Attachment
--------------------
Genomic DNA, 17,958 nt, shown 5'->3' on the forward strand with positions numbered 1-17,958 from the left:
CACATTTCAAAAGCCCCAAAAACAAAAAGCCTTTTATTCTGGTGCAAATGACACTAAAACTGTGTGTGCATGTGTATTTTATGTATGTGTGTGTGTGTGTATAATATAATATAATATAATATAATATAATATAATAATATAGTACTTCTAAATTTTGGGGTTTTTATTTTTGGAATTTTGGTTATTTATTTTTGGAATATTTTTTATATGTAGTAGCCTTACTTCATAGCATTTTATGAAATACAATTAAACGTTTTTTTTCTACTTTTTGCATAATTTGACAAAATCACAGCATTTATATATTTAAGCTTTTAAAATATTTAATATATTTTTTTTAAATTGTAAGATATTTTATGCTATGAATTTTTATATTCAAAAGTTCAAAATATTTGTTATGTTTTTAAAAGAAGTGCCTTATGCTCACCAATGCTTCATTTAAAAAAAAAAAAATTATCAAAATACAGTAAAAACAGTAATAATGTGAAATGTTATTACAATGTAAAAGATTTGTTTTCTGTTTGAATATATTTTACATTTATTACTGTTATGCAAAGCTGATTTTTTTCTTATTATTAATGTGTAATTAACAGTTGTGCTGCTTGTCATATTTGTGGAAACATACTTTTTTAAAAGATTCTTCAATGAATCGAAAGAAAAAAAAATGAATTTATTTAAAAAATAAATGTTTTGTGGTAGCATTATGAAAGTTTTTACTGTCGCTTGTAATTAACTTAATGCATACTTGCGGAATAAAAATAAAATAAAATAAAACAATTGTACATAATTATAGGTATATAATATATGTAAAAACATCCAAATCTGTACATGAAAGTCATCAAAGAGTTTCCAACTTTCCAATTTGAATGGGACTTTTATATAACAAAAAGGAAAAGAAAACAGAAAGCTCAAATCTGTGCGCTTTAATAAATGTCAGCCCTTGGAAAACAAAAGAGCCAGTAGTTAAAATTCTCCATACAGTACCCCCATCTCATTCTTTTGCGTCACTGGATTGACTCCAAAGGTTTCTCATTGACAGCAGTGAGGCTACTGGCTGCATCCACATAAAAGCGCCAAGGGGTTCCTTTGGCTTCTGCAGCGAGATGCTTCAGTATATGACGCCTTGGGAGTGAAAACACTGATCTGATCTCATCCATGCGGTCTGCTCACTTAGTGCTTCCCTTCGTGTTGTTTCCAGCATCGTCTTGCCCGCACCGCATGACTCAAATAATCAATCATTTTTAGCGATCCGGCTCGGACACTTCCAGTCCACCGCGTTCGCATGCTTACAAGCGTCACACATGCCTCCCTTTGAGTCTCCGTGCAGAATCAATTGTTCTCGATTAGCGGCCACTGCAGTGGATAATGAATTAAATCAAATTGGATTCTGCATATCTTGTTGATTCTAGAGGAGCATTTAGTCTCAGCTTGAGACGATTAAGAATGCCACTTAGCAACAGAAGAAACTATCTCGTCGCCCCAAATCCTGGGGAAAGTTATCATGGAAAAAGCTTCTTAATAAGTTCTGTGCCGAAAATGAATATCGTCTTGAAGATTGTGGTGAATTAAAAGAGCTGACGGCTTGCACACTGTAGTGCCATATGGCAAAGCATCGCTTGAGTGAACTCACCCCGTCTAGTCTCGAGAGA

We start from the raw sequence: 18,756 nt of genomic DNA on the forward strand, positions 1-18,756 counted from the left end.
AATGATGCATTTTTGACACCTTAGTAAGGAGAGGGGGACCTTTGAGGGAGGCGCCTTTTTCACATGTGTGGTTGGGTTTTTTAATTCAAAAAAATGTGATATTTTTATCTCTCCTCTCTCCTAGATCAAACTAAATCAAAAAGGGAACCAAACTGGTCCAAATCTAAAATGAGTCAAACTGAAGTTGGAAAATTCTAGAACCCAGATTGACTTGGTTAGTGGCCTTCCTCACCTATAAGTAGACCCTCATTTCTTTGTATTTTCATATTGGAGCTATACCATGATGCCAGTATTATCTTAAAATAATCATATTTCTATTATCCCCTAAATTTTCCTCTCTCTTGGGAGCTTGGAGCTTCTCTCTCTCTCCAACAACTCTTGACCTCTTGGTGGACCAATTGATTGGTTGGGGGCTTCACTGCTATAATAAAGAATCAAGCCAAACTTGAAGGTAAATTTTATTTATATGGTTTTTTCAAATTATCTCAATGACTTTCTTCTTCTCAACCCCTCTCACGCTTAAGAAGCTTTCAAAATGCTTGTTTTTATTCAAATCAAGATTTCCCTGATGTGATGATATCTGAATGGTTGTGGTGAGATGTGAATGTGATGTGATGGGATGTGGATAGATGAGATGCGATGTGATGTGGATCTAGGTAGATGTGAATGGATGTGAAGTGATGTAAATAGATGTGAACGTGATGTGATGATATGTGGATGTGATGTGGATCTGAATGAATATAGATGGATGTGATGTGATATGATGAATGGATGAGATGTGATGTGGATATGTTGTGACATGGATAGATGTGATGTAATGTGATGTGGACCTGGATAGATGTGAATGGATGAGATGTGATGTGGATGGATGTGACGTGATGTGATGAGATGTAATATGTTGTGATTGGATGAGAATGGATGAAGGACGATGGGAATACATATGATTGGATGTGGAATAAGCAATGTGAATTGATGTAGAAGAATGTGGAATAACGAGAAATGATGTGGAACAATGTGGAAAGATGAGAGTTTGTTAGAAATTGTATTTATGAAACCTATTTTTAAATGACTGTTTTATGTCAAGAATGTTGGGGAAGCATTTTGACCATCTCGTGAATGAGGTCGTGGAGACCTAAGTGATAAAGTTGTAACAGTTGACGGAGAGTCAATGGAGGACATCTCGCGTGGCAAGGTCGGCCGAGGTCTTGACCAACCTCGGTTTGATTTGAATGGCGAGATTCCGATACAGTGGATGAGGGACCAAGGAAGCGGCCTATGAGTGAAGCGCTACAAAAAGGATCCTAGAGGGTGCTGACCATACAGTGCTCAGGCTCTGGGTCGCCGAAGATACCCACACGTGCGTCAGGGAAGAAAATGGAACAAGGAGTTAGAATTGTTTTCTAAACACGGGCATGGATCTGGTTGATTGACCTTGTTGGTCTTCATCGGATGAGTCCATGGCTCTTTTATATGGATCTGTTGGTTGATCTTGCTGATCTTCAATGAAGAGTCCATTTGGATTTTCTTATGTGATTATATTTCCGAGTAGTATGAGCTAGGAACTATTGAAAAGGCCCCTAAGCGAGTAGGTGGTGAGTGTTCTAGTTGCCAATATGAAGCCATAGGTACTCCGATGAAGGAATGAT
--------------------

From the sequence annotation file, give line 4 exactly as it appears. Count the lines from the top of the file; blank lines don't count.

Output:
AATGATGCATTTTTGACACCTTAGTAAGGAGAGGGGGACCTTTGAGGGAGGCGCCTTTTTCACATGTGTGGTTGGGTTTTTTAATTCAAAAAAATGTGATATTTTTATCTCTCCTCTCTCCTAGATCAAACTAAATCAAAAAGGGAACCAAACTGGTCCAAATCTAAAATGAGTCAAACTGAAGTTGGAAAATTCTAGAACCCAGATTGACTTGGTTAGTGGCCTTCCTCACCTATAAGTAGACCCTCATTTCTTTGTATTTTCATATTGGAGCTATACCATGATGCCAGTATTATCTTAAAATAATCATATTTCTATTATCCCCTAAATTTTCCTCTCTCTTGGGAGCTTGGAGCTTCTCTCTCTCTCCAACAACTCTTGACCTCTTGGTGGACCAATTGATTGGTTGGGGGCTTCACTGCTATAATAAAGAATCAAGCCAAACTTGAAGGTAAATTTTATTTATATGGTTTTTTCAAATTATCTCAATGACTTTCTTCTTCTCAACCCCTCTCACGCTTAAGAAGCTTTCAAAATGCTTGTTTTTATTCAAATCAAGATTTCCCTGATGTGATGATATCTGAATGGTTGTGGTGAGATGTGAATGTGATGTGATGGGATGTGGATAGATGAGATGCGATGTGATGTGGATCTAGGTAGATGTGAATGGATGTGAAGTGATGTAAATAGATGTGAACGTGATGTGATGATATGTGGATGTGATGTGGATCTGAATGAATATAGATGGATGTGATGTGATATGATGAATGGATGAGATGTGATGTGGATATGTTGTGACATGGATAGATGTGATGTAATGTGATGTGGACCTGGATAGATGTGAATGGATGAGATGTGATGTGGATGGATGTGACGTGATGTGATGAGATGTAATATGTTGTGATTGGATGAGAATGGATGAAGGACGATGGGAATACATATGATTGGATGTGGAATAAGCAATGTGAATTGATGTAGAAGAATGTGGAATAACGAGAAATGATGTGGAACAATGTGGAAAGATGAGAGTTTGTTAGAAATTGTATTTATGAAACCTATTTTTAAATGACTGTTTTATGTCAAGAATGTTGGGGAAGCATTTTGACCATCTCGTGAATGAGGTCGTGGAGACCTAAGTGATAAAGTTGTAACAGTTGACGGAGAGTCAATGGAGGACATCTCGCGTGGCAAGGTCGGCCGAGGTCTTGACCAACCTCGGTTTGATTTGAATGGCGAGATTCCGATACAGTGGATGAGGGACCAAGGAAGCGGCCTATGAGTGAAGCGCTACAAAAAGGATCCTAGAGGGTGCTGACCATACAGTGCTCAGGCTCTGGGTCGCCGAAGATACCCACACGTGCGTCAGGGAAGAAAATGGAACAAGGAGTTAGAATTGTTTTCTAAACACGGGCATGGATCTGGTTGATTGACCTTGTTGGTCTTCATCGGATGAGTCCATGGCTCTTTTATATGGATCTGTTGGTTGATCTTGCTGATCTTCAATGAAGAGTCCATTTGGATTTTCTTATGTGATTATATTTCCGAGTAGTATGAGCTAGGAACTATTGAAAAGGCCCCTAAGCGAGTAGGTGGTGAGTGTTCTAGTTGCCAATATGAAGCCATAGGTACTCCGATGAAGGAATGAT